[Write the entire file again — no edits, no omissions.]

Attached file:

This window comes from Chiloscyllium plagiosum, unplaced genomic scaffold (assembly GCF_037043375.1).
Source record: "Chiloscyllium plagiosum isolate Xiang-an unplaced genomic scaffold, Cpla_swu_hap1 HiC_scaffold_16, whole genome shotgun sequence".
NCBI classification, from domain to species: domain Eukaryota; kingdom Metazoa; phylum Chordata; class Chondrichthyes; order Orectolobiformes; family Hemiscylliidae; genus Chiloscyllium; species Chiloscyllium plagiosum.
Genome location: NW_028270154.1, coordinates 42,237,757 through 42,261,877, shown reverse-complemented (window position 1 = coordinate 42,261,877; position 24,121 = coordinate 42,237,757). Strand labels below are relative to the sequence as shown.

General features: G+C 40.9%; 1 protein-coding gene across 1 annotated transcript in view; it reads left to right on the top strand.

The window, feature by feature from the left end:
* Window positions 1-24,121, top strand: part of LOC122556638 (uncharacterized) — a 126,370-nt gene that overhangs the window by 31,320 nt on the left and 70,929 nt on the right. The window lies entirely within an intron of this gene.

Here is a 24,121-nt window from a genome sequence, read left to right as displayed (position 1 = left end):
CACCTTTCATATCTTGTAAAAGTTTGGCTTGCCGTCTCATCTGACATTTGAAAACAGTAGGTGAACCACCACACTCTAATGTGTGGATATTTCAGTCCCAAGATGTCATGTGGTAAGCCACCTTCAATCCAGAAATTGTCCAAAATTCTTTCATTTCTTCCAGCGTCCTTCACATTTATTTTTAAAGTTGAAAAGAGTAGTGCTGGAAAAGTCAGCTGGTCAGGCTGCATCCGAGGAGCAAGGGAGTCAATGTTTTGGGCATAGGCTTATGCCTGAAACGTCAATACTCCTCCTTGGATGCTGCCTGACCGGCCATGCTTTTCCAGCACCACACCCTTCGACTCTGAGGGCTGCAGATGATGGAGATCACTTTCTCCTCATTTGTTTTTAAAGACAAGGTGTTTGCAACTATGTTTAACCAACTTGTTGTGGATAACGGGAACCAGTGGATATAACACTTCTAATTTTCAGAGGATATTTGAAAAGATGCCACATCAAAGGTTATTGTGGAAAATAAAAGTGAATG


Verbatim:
This window comes from Chiloscyllium plagiosum, unplaced genomic scaffold (assembly GCF_037043375.1).
Source record: "Chiloscyllium plagiosum isolate Xiang-an unplaced genomic scaffold, Cpla_swu_hap1 HiC_scaffold_16, whole genome shotgun sequence".
NCBI classification, from domain to species: domain Eukaryota; kingdom Metazoa; phylum Chordata; class Chondrichthyes; order Orectolobiformes; family Hemiscylliidae; genus Chiloscyllium; species Chiloscyllium plagiosum.
Genome location: NW_028270154.1, coordinates 42,237,757 through 42,261,877, shown reverse-complemented (window position 1 = coordinate 42,261,877; position 24,121 = coordinate 42,237,757). Strand labels below are relative to the sequence as shown.

General features: G+C 40.9%; 1 protein-coding gene across 1 annotated transcript in view; it reads left to right on the top strand.

The window, feature by feature from the left end:
* Window positions 1-24,121, top strand: part of LOC122556638 (uncharacterized) — a 126,370-nt gene that overhangs the window by 31,320 nt on the left and 70,929 nt on the right. The window lies entirely within an intron of this gene.

Here is a 24,121-nt window from a genome sequence, read left to right as displayed (position 1 = left end):
CACCTTTCATATCTTGTAAAAGTTTGGCTTGCCGTCTCATCTGACATTTGAAAACAGTAGGTGAACCACCACACTCTAATGTGTGGATATTTCAGTCCCAAGATGTCATGTGGTAAGCCACCTTCAATCCAGAAATTGTCCAAAATTCTTTCATTTCTTCCAGCGTCCTTCACATTTATTTTTAAAGTTGAAAAGAGTAGTGCTGGAAAAGTCAGCTGGTCAGGCTGCATCCGAGGAGCAAGGGAGTCAATGTTTTGGGCATAGGCTTATGCCTGAAACGTCAATACTCCTCCTTGGATGCTGCCTGACCGGCCATGCTTTTCCAGCACCACACCCTTCGACTCTGAGGGCTGCAGATGATGGAGATCACTTTCTCCTCATTTGTTTTTAAAGACAAGGTGTTTGCAACTATGTTTAACCAACTTGTTGTGGATAACGGGAACCAGTGGATATAACACTTCTAATTTTCAGAGGATATTTGAAAAGATGCCACATCAAAGGTTATTGTGGAAAATAAAAGTGAATG